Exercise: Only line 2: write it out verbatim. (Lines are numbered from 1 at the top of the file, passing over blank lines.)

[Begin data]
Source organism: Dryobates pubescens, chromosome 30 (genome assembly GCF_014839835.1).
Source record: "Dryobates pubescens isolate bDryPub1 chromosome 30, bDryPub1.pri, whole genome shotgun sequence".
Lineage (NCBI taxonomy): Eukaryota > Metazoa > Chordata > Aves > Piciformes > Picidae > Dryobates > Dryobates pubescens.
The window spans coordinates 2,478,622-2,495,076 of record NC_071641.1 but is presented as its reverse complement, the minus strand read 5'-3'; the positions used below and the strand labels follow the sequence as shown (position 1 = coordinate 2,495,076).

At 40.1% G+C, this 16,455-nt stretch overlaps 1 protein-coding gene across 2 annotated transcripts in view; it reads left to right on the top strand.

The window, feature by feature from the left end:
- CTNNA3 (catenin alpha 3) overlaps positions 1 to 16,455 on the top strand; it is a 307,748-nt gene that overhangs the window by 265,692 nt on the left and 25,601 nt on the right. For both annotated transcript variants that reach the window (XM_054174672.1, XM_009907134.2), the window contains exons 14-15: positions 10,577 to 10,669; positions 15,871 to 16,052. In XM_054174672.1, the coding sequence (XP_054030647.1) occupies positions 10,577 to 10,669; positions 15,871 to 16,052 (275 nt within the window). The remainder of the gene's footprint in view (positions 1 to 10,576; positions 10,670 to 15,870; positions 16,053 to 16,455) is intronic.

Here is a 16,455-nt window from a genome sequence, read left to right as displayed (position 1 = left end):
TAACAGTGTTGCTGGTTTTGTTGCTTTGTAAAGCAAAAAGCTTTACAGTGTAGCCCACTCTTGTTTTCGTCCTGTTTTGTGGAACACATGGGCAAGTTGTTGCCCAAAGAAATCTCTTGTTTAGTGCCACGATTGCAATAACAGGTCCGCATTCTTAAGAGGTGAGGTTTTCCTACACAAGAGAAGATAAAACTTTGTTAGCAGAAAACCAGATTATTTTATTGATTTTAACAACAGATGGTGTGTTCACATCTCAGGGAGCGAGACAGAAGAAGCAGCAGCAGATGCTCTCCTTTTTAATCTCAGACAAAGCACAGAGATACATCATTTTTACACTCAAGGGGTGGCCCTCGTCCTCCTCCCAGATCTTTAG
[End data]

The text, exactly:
Source record: "Dryobates pubescens isolate bDryPub1 chromosome 30, bDryPub1.pri, whole genome shotgun sequence".